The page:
In a post ranking the top 50 fan bases in college football by Canes Warning’s partner site Saturday Blitz, the Miami football fanbase was ranked the 16th best in the country. The statement by detractors claiming Miami is not relevant anymore is not entirely true.
The Miami football program was a dynasty from the early 1980s through the mid-1990s and against in the early 2000s. Many rivals and detractors have claimed that Miami football is not relevant anymore. Although not the elite program it once was, the Hurricanes are still in the national consciousness.
Saturday Blitz, the partner site for Canes Warning that covers the entirety of college football ranked the Top 50 fanbases in the sport. The Miami football program was considered to have the 16th best fan base in college football. The four factors used in the rankings were tradition, passion perception and saturation.
Each of the four factors has its own definition of what makes that part of a fanbase unique. Tradition by the Saturday Blitz definition was what makes a program unique. Passion is how much the fans care, perception is how much a fanbase is respected nationally and Saturation is the size of the fanbase.
The tradition of Miami football on a national stage is new by college football standards. The Hurricanes became college football royalty with the 1983 National Championship and subsequent rise to power in the 1980s. The tradition of the U and running through the smoke onto the field are a major part of college football.
The Miami profile by Saturday Blitz examined the players who have made the Miami football program what it today. It would be nearly impossible to name all the impactful played who have made Miami the program it is. Any discussion of the Miami football program has to begin with Michael Irvin and Ed Reed.
“The U” defined an era of college football. Stars like Michael Irvin, Warren Sapp and Ray Lewis have etched their way into every “Greatest of All Time List” at both the college and pro level. When it comes to experiencing mountaintops, few fans outside of Miami and Tuscaloosa have lived to see what the Canes have accomplished.
Swings and misses on the recruiting trail and ineffective coaching landed the Canes in a word with Turnover Chains and broken hearts. The memory of what was can only placate a fanbase for so long.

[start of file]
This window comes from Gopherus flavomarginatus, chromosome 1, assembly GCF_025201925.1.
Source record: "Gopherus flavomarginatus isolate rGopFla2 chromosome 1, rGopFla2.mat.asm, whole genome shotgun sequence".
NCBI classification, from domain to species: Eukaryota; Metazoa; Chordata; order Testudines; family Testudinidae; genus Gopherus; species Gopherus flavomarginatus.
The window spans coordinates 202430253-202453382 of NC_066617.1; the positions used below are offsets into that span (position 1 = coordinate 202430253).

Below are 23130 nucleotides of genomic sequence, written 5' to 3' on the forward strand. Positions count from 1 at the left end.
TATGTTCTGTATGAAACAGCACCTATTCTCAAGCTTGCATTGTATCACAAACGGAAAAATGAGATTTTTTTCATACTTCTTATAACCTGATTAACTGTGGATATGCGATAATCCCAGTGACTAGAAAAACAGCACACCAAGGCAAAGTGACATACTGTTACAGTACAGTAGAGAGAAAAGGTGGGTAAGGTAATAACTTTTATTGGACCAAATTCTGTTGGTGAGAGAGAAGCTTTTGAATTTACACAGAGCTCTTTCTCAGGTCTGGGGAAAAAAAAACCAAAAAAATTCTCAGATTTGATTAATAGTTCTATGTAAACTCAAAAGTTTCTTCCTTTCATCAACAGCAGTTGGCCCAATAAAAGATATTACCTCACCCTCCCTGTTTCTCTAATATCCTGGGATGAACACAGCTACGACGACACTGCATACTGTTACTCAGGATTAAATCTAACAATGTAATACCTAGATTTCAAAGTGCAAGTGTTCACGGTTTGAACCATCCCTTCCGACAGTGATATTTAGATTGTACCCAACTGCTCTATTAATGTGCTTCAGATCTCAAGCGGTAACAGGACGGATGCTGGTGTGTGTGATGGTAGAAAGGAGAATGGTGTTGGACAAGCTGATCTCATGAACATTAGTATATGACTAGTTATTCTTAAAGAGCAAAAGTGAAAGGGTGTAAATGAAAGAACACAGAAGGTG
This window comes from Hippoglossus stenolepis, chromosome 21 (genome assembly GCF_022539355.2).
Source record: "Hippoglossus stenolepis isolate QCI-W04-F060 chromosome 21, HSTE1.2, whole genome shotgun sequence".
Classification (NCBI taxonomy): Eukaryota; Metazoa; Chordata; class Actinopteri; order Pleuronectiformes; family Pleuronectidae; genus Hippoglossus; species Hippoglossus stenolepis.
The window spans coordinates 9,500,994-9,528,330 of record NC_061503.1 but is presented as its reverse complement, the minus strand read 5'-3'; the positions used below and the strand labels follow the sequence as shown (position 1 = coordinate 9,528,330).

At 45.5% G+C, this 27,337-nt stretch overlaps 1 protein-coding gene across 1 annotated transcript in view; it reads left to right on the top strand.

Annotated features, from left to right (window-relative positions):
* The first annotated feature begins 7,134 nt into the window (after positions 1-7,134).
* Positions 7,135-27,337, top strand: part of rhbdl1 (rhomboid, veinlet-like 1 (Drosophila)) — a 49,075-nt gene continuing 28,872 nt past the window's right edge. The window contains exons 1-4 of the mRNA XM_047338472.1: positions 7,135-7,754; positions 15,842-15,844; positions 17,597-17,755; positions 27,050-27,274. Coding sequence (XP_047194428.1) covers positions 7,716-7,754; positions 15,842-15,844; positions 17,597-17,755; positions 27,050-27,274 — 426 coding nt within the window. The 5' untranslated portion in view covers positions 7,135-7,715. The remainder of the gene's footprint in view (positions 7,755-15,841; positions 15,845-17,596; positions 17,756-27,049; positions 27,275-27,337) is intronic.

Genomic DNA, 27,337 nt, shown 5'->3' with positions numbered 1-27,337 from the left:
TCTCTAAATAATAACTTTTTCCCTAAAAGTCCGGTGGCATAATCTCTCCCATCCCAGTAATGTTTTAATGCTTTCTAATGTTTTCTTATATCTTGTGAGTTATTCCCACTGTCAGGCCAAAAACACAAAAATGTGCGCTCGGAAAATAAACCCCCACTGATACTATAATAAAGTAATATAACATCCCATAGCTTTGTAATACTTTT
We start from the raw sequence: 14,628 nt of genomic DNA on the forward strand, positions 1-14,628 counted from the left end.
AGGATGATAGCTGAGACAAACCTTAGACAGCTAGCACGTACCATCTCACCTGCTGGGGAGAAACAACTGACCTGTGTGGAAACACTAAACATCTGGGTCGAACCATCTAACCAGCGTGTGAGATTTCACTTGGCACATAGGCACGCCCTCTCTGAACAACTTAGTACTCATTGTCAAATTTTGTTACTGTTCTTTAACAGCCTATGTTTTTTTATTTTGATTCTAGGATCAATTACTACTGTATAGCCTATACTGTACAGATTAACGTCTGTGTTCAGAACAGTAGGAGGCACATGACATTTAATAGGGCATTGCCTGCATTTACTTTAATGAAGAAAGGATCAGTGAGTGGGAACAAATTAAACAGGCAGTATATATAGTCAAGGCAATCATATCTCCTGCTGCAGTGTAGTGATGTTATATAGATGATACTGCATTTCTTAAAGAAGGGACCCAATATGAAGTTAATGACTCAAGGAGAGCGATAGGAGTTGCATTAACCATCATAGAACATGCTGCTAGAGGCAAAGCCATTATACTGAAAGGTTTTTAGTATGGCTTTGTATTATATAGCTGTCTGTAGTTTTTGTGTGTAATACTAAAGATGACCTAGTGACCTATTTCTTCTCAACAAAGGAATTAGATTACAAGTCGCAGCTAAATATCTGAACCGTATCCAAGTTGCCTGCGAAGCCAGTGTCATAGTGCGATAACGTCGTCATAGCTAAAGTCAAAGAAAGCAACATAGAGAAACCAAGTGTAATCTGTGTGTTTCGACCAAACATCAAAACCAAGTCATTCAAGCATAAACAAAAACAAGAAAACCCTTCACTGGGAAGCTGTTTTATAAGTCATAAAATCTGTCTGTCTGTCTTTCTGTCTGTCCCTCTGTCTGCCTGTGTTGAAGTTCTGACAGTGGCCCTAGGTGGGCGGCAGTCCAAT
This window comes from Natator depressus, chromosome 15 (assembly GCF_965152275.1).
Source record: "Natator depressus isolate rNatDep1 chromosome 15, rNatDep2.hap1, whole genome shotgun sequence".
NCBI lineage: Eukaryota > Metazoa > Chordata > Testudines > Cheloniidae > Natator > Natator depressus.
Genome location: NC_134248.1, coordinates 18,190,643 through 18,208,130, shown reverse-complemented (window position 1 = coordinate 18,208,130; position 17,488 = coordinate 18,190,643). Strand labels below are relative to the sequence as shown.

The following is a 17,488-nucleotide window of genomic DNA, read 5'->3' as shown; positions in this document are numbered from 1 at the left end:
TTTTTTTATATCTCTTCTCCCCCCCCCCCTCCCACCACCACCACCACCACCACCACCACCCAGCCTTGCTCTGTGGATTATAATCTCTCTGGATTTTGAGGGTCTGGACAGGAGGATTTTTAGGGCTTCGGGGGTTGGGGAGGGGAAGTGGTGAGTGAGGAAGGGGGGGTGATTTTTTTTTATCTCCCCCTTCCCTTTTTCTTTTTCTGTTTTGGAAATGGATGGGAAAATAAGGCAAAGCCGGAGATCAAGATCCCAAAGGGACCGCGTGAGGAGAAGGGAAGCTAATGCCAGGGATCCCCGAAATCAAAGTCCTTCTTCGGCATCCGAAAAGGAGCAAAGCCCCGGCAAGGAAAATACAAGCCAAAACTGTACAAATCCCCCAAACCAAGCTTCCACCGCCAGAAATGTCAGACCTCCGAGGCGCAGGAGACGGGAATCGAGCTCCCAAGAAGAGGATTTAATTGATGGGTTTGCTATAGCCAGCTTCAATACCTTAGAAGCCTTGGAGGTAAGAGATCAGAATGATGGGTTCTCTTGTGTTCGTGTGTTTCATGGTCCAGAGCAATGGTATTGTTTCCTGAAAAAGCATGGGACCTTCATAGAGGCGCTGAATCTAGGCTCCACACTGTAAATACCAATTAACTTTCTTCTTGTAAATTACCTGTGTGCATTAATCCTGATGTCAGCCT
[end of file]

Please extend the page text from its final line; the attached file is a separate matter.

The bottom line
Miami is one of the most identifiable programs in college football history. They’re not too far removed from a 15-year stretch which featured four national championships and five additional Top-10 finishes,
Once the kings of the state of Florida, Miami is living on memories hoping to return to glory. Despite the tough times, there’s no taking away what those decades of success brought.
There is a lot to unpack with the profile by Saturday Blitz. Miami fans often live too much in the past. There seems to currently be predominantly two types of Miami fans. Those that expect the team to immediately rise to past glories and others who expect the Hurricanes to continue to be mired in mediocrity.
One of the greatest misconceptions about the Miami football fans is that they do not show up to games. The Hurricanes averaged 52,829 fans in six home games in 2019. That was about 2,000 fans less than Purdue who finished 30th in the nation in attendance. Miami draws more in even-numbered years.
Florida State plays at Miami in even-numbered years and at Florida State in odd-numbered years. Florida State fans will point out that their fanbase makes up that difference. It is an extremely short-sided view. Most fanbases get most excited about their rivalry game and that will help boost attendance numbers.
Outsiders often do not understand that Miami is an event town. When the U is rolling, the fans turn out and are the most raucous in college football. When Miami defeated Notre Dame at Hard Rock Stadium in 2017, analyst Kirk Herbstreit stated that nothing is like a night game in Miami.